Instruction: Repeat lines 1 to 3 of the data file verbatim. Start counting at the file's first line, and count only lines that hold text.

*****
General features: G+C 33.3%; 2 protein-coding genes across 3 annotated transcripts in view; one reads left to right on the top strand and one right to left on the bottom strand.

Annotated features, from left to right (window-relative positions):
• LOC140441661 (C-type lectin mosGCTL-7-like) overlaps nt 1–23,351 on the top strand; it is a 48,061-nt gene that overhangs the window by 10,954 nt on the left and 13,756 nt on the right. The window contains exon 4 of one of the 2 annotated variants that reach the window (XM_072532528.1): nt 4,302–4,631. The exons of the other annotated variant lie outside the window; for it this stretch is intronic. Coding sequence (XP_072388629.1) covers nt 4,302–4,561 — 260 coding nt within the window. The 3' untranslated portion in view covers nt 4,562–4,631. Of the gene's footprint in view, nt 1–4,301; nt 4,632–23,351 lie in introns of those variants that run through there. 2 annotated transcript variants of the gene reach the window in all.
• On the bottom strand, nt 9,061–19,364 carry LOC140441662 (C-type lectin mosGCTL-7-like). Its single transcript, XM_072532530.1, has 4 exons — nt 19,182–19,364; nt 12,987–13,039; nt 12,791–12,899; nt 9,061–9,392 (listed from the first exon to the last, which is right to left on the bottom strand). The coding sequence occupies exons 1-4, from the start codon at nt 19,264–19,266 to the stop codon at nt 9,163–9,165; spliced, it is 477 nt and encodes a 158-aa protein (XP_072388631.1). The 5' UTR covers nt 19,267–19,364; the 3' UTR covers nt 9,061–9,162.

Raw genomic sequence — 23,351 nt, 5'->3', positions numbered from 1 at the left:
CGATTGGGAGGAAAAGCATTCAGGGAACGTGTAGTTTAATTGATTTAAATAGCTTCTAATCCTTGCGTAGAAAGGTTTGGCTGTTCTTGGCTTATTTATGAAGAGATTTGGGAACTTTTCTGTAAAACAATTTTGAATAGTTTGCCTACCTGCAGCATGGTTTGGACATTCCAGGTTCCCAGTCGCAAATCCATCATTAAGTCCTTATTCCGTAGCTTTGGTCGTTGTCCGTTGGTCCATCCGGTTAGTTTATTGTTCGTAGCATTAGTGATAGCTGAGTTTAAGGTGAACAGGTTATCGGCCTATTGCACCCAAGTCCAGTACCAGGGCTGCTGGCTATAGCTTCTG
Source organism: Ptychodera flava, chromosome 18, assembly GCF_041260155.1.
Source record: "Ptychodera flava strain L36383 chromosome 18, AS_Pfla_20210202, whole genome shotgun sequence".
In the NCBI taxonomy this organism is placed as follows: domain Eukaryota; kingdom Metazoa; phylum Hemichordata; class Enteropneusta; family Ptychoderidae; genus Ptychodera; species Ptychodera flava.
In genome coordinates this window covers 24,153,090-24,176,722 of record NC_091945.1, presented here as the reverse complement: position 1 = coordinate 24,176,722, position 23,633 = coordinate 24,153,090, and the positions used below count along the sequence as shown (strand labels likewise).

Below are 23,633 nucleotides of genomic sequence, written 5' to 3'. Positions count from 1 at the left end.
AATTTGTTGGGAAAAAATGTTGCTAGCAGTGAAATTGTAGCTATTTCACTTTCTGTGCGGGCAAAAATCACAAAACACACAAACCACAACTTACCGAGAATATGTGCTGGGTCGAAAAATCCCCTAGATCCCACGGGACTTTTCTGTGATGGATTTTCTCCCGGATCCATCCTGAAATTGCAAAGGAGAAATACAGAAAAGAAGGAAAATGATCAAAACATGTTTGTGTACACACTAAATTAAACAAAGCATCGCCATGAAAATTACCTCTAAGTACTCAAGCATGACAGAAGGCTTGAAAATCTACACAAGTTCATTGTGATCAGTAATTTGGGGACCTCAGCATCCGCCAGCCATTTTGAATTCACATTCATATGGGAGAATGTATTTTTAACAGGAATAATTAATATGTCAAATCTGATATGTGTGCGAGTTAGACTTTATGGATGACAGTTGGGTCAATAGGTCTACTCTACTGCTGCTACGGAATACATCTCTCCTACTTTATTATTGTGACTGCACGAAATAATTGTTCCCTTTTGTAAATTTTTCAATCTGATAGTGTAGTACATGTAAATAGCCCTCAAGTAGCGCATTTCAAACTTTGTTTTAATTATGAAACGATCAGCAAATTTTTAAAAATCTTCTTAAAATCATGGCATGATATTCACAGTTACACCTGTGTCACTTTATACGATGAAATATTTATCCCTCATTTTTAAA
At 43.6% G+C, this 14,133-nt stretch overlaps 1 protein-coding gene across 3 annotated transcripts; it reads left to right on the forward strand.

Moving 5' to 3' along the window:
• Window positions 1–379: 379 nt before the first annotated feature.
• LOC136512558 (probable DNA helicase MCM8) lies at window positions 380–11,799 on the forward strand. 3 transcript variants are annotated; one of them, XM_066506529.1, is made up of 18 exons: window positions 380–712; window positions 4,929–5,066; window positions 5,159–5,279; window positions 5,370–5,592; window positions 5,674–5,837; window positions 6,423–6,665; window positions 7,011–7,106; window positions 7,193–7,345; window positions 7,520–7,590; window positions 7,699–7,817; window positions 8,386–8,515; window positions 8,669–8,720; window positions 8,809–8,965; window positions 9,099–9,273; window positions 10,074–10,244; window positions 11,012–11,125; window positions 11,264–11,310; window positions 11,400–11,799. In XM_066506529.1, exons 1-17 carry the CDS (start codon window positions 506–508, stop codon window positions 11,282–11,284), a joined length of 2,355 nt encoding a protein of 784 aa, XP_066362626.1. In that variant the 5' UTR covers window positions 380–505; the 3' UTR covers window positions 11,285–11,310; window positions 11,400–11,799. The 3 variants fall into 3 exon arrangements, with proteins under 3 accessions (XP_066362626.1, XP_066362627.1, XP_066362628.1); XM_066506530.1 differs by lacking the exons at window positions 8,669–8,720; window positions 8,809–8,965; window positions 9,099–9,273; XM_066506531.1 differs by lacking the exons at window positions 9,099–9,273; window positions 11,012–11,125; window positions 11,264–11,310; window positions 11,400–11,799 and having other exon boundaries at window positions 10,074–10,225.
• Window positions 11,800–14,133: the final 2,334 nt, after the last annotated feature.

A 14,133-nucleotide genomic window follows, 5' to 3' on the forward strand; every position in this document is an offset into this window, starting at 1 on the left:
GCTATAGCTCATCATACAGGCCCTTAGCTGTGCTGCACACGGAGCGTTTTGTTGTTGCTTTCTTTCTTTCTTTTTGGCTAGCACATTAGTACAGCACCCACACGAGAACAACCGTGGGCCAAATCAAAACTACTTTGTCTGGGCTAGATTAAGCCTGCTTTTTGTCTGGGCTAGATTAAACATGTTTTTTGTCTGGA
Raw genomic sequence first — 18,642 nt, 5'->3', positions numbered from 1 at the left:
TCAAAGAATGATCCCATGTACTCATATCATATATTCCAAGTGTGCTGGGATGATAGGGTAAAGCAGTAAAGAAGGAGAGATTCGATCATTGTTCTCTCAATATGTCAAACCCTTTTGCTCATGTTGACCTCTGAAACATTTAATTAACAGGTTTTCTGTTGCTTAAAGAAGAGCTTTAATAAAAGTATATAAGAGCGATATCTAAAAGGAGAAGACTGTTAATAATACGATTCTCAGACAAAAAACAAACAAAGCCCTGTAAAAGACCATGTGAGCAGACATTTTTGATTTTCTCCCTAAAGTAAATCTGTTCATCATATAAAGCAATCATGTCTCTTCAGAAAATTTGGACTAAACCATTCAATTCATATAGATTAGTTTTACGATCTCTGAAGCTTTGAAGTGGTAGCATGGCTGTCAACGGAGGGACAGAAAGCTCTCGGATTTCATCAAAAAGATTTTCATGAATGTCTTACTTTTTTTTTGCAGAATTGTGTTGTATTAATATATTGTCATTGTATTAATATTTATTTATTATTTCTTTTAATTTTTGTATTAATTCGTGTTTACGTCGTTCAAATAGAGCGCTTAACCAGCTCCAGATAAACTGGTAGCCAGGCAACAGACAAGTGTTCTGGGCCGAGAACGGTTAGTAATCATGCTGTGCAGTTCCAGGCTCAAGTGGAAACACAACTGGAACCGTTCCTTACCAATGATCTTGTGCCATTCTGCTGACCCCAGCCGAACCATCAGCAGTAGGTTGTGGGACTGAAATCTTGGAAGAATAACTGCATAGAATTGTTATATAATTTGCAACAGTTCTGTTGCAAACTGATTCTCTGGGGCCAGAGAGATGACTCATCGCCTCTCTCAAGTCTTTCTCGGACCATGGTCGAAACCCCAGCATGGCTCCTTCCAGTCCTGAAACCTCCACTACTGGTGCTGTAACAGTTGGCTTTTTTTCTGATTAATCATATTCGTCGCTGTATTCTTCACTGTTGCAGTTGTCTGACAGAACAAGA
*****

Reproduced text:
General features: G+C 33.3%; 2 protein-coding genes across 3 annotated transcripts in view; one reads left to right on the top strand and one right to left on the bottom strand.

Annotated features, from left to right (window-relative positions):
• LOC140441661 (C-type lectin mosGCTL-7-like) overlaps nt 1–23,351 on the top strand; it is a 48,061-nt gene that overhangs the window by 10,954 nt on the left and 13,756 nt on the right. The window contains exon 4 of one of the 2 annotated variants that reach the window (XM_072532528.1): nt 4,302–4,631. The exons of the other annotated variant lie outside the window; for it this stretch is intronic. Coding sequence (XP_072388629.1) covers nt 4,302–4,561 — 260 coding nt within the window. The 3' untranslated portion in view covers nt 4,562–4,631. Of the gene's footprint in view, nt 1–4,301; nt 4,632–23,351 lie in introns of those variants that run through there. 2 annotated transcript variants of the gene reach the window in all.